We found that in the absence of any strain the S = 1 state is higher in energy than the S = 0 one by only 55 meV and 7 meV, at the PBE and PBE0 levels of theory, respectively. Note that 7 meV is within the range of our numerical errors, estimated to be ~20 meV/defect at most (see supplementary information). This means that the two spin states (S = 0 and S = 1) of V_{N}^{−} are approximately degenerate in energy within PBE0, although they are associated with two distinct JTdistorted structures, as shown in Fig. 1(c). These results suggest that one may engineer the relative stability of the two spin states by straining the lattice. Strain effects have been extensively explored in nitrides and strain levels up to 4% are considered realistic^{54,55}. Figure 2(a) reports the energy difference between the S = 1 and S = 0 states of V_{N}^{−} as a function of compressive uniaxial strain applied to the host AlN lattice along the [] direction, and shows that the S = 1 state is significantly lower in energy than the S = 0 state. Even at a small compressive strain of −3%, the S = 1 state is lower in energy by about 0.25 eV than the S = 0 state within PBE0. This energy difference is well outside our numerical errors (see Supplementary Information) and we expect the energy difference to be representative of the free energy difference as well, since vibrational contributions to the free energy will be almost identical in the two spin configurations (see Supplementary Information). The uniaxial strain effect is twofold. The strained lattice environment is favorable for the S = 1 state as the lattice distortion is compatible with the a_{1} + e JT mode shown in Fig. 1(c). Furthermore the host lattice expands in the [0001] and [] directions according to the Poisson’s ratio effect^{56}, which is unfavorable for the S = 0 state because it tends to pull apart the Al_{3} and Al_{4} atoms, as well as the Al_{1} and Al_{2} atoms. Figure 2(b) reports the defect level diagram of the V_{N}^{−} S = 1 state under −1% uniaxial strain calculated at the G_{0}W_{0}@PBE level, showing the occupied a′(2) and a″ levels being located almost 2 eV below the conduction band minimum (CBM). We also note that in all cases a′(2) and a″ are almost degenerate in energy. As shown in Table 1, the band gap of AlN increases by 0.18 eV within G_{0}W_{0}@PBE, as the uniaxial strain changes from zero to −3%. However, the energy location of the occupied levels a′(2) and a″ does not vary and it remains 3.9 eV above E_{V} (ν in Table 1), indicating that the ^{3}A″ spintriplet state becomes more localized as the compressive uniaxial strain is increased, a beneficial effect for potential quantum information applications.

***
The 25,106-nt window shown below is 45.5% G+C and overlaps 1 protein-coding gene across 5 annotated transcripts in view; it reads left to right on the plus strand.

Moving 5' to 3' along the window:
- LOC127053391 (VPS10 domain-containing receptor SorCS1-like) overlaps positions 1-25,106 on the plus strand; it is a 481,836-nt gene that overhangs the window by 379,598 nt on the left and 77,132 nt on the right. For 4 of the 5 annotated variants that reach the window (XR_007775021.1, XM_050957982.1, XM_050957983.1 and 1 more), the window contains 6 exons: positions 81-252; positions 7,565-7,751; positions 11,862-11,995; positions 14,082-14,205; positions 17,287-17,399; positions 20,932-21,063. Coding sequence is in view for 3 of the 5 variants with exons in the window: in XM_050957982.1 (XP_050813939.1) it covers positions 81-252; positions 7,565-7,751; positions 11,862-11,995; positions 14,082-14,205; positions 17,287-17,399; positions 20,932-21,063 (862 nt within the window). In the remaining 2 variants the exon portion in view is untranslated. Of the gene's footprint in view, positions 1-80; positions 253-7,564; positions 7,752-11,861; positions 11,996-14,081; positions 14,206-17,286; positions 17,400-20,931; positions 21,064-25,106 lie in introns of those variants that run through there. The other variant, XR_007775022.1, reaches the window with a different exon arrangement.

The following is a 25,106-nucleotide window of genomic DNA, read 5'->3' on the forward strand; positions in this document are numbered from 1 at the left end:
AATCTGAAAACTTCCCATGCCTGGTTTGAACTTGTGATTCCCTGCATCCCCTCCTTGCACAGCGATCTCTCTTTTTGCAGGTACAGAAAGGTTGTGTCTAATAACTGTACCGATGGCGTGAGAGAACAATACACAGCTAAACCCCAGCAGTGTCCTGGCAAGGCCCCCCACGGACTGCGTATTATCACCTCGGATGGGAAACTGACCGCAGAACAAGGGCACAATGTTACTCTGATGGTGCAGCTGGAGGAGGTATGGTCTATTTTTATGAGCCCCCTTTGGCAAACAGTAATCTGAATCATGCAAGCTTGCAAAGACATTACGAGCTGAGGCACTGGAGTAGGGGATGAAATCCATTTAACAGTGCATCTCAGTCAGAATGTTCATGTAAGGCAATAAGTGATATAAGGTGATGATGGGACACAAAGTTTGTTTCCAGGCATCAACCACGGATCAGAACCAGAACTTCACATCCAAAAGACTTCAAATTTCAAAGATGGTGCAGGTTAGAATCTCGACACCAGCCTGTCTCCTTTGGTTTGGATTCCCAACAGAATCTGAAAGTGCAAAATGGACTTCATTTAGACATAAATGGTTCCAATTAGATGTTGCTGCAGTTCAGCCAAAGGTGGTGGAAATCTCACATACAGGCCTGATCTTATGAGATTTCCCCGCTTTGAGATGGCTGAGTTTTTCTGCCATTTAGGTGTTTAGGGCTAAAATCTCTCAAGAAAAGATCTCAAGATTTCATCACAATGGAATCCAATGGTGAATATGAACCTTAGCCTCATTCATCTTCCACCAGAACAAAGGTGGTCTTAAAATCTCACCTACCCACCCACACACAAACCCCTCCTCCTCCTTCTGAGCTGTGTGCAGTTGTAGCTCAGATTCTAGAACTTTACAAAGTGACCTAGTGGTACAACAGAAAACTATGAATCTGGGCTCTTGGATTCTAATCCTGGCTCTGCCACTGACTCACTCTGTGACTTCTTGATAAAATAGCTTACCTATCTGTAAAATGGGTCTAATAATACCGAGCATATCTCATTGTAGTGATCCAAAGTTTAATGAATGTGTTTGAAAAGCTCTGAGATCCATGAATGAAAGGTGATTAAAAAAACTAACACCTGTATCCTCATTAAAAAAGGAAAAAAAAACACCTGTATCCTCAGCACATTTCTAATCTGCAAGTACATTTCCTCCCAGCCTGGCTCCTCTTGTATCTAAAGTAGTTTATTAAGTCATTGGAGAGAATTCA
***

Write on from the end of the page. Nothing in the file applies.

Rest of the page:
We further explored the possible stability of the S = 1 V_{N}^{−} defect by considering biaxial strain. Figure 3(a) reports the energy difference between the S = 1 and S = 0 states of V_{N}^{−} as a function of biaxial strain applied in the (0001) plane, showing the stabilization of the S = 1 state above 3% strain, within the PBE0 approximation. Under 4% biaxial strain, the S = 1 state is lower in energy by 80 meV than the S = 0 state in PBE0, a result again outside the numerical errors and possible temperature effects (see Supplementary Information). We note that under the biaxial strain considered in Fig. 3(a), the lowestenergy geometry for the S = 0 state is again the C_{1h}^{(e)} JTdistorted structure, with the same orbital ordering shown in Fig. 1(c). However, an increase of biaxial strain to 2% induces a structural transition in the S = 1 state of V_{N}^{−}, and the defect symmetry changes from C_{1h} to C_{3v}. Moreover, the structural transition is accompanied by an a_{1}type displacement, in which Al_{4} (see Fig. 1(b)) is moved out of the (0001) plane and up in the zdirection, for example by 0.3 Å at 3% biaxial strain. Let us consider a tightbinding model in the C_{3v} symmetry. The orbital energy of the estates and the a_{1}(2) state are and , respectively; here, (= t_{23} = t_{34} = t_{24}) and (= t_{12} = t_{13} = t_{14}) are the inplane and outofplane hopping constants, which are decreased and increased, respectively, under tensile biaxial strain. Therefore, application of such strain could reverse the orbital order between e_{x,y} and a_{1}(2) in V_{N}^{−} beyond a certain critical strain level and lead to the formation of a ^{3}A_{2} S = 1 spintriplet state, according to Hund’s rule. Figure 3(b) reports the G_{0}W_{0} quasiparticle electronic structure of the S = 1 state of V_{N}^{−} under 3% biaxial strain, showing the doubly degenerate estates with two spinup electrons localized in the band gap of wAlN. We found that the band gap of wAlN is decreased from 5.94 eV to 5.35 and 5.10 eV under biaxial strain of 3% and 4%, respectively, within the G_{0}W_{0}@PBE approximation (see Table 1). However, in both cases, the estates are welllocalized and located deep in the gap, 1.8 eV (3% strain) and 1.7 eV (4% strain) below the CBM, within G_{0}W_{0}@PBE.